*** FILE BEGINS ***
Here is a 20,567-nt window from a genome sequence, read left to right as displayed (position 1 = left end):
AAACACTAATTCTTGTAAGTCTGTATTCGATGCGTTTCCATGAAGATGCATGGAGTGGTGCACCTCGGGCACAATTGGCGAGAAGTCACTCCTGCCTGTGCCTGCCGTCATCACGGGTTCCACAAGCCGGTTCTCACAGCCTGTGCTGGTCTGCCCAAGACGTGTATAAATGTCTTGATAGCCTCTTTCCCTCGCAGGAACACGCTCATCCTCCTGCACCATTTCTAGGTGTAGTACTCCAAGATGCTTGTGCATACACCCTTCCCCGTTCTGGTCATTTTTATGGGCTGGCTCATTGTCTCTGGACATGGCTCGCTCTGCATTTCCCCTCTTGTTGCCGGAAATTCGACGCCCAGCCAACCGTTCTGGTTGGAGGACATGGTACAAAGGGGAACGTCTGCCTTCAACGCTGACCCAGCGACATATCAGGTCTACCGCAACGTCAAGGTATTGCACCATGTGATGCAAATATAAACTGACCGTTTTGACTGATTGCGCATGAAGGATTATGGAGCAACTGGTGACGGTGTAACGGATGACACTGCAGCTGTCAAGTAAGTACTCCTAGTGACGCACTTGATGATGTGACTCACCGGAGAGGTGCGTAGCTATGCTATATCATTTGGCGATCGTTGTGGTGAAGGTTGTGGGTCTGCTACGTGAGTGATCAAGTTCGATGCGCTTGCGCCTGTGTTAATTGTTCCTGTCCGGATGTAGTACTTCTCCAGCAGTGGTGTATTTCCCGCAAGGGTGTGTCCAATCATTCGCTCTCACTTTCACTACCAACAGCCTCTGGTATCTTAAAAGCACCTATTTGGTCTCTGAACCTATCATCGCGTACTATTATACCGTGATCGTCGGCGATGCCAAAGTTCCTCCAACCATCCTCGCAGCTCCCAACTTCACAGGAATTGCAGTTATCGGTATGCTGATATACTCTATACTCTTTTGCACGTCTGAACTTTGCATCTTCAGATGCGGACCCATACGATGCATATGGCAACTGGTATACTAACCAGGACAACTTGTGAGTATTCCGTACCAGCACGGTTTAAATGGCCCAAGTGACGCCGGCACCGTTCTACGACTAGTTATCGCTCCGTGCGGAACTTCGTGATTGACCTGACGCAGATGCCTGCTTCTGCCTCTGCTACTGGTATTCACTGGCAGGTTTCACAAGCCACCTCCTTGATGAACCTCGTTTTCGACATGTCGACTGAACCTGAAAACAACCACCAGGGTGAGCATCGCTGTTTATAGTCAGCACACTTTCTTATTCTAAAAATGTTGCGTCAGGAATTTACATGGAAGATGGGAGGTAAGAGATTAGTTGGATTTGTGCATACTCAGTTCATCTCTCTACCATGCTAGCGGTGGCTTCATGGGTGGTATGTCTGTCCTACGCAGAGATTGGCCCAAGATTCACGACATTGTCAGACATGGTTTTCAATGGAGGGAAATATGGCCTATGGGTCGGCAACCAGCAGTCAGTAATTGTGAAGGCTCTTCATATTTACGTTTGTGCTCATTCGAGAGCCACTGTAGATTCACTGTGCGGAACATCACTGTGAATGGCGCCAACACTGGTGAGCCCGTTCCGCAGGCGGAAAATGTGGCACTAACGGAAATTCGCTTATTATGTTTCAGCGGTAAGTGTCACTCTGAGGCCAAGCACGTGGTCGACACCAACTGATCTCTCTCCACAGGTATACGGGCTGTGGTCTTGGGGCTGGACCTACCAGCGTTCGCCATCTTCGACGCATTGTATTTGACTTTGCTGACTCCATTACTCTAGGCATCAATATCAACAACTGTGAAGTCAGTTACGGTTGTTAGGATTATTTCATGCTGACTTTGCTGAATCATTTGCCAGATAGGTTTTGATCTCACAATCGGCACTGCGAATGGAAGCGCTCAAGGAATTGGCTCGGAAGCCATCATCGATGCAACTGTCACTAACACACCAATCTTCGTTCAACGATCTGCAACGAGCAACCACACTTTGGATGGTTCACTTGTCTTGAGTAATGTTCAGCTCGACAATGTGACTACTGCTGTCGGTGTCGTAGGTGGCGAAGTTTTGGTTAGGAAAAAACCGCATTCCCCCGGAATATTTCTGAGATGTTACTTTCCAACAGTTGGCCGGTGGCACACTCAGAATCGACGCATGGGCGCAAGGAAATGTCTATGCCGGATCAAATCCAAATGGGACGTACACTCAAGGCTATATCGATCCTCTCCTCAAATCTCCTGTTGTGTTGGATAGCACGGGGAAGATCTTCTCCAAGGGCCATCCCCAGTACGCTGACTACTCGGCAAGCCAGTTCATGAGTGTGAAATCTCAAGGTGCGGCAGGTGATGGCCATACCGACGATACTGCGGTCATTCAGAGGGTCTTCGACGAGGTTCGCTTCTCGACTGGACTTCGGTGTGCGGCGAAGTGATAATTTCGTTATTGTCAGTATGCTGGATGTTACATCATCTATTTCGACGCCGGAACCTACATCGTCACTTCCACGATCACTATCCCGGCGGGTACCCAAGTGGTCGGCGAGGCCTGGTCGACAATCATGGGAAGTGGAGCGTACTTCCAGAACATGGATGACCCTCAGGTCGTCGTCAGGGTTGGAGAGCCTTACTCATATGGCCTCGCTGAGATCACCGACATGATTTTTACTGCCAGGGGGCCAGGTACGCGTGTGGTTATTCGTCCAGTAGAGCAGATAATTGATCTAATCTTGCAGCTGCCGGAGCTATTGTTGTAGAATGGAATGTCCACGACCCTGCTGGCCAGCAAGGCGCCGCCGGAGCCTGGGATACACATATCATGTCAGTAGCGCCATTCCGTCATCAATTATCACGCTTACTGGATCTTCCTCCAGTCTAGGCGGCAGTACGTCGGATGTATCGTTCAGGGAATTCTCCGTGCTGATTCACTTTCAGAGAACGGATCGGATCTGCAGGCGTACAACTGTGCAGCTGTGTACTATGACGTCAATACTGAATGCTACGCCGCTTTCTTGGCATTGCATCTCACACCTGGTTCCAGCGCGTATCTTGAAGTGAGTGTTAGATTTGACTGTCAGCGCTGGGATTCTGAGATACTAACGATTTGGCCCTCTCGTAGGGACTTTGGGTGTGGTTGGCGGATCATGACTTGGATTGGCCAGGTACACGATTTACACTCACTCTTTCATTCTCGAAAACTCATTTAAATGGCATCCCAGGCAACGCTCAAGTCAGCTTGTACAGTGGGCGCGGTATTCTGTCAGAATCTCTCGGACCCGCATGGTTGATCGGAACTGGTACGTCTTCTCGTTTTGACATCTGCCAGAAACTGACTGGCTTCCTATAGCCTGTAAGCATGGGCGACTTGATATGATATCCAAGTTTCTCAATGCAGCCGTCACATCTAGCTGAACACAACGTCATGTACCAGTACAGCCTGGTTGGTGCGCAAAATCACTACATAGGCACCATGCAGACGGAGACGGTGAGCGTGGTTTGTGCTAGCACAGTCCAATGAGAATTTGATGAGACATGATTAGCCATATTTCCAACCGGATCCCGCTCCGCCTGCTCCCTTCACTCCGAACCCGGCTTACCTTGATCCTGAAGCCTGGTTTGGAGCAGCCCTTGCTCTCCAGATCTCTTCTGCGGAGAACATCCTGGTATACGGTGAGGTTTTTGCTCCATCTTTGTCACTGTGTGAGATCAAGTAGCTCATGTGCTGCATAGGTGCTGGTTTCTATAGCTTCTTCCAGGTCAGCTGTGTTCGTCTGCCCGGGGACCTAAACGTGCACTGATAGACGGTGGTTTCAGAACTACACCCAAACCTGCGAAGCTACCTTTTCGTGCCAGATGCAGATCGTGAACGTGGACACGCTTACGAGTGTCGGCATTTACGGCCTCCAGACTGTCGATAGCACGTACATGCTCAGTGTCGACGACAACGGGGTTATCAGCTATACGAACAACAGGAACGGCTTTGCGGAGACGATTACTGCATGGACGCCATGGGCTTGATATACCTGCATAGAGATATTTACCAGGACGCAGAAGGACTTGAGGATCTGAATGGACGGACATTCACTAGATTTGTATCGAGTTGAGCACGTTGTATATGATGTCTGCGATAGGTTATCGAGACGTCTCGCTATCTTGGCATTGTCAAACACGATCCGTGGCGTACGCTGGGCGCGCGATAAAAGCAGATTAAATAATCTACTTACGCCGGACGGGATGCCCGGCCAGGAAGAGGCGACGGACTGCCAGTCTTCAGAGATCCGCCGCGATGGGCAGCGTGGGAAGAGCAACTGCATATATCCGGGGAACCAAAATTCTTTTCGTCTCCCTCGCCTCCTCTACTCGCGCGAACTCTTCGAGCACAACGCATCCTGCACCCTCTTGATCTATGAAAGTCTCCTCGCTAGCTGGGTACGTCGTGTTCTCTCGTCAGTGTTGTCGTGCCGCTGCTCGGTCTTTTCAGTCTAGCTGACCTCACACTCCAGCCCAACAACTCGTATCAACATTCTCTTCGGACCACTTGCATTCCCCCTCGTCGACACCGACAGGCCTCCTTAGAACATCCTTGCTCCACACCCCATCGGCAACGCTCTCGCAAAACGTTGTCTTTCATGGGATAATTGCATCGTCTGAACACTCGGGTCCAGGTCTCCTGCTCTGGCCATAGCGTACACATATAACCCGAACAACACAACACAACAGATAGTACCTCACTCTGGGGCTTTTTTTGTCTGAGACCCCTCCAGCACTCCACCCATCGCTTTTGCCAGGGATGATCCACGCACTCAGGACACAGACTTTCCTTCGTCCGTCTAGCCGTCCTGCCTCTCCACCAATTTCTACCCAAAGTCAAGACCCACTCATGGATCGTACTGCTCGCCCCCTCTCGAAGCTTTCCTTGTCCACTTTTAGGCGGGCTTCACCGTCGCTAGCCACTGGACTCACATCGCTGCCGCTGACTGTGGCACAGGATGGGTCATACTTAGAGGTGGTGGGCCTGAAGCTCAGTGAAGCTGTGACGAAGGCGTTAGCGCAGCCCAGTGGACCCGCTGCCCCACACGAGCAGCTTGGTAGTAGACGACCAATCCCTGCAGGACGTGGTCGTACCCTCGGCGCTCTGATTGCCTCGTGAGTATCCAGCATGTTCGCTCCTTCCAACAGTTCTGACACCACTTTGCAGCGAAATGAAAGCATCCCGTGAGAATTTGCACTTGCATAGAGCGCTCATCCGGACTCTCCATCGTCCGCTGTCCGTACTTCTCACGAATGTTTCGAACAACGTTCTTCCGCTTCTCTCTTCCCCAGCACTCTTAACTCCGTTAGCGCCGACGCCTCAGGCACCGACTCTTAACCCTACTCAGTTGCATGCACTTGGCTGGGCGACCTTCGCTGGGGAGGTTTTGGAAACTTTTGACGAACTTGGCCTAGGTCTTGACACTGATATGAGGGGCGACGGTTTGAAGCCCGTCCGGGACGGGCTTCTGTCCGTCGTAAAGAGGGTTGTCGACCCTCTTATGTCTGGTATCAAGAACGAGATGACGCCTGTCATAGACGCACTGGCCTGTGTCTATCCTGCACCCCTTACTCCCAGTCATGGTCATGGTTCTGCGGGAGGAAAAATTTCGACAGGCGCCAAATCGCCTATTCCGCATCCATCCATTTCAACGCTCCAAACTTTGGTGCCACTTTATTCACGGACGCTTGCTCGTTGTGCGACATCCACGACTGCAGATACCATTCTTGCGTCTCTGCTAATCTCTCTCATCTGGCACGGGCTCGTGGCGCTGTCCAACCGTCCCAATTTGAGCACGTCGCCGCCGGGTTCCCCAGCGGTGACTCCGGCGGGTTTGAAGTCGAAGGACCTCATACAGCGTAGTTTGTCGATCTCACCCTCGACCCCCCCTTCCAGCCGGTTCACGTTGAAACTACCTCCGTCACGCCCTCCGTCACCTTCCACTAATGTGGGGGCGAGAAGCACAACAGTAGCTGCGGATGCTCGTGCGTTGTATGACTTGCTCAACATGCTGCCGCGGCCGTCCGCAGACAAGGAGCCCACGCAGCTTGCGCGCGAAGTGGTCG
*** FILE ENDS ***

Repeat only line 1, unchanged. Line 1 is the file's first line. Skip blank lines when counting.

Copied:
Here is a 20,567-nt window from a genome sequence, read left to right as displayed (position 1 = left end):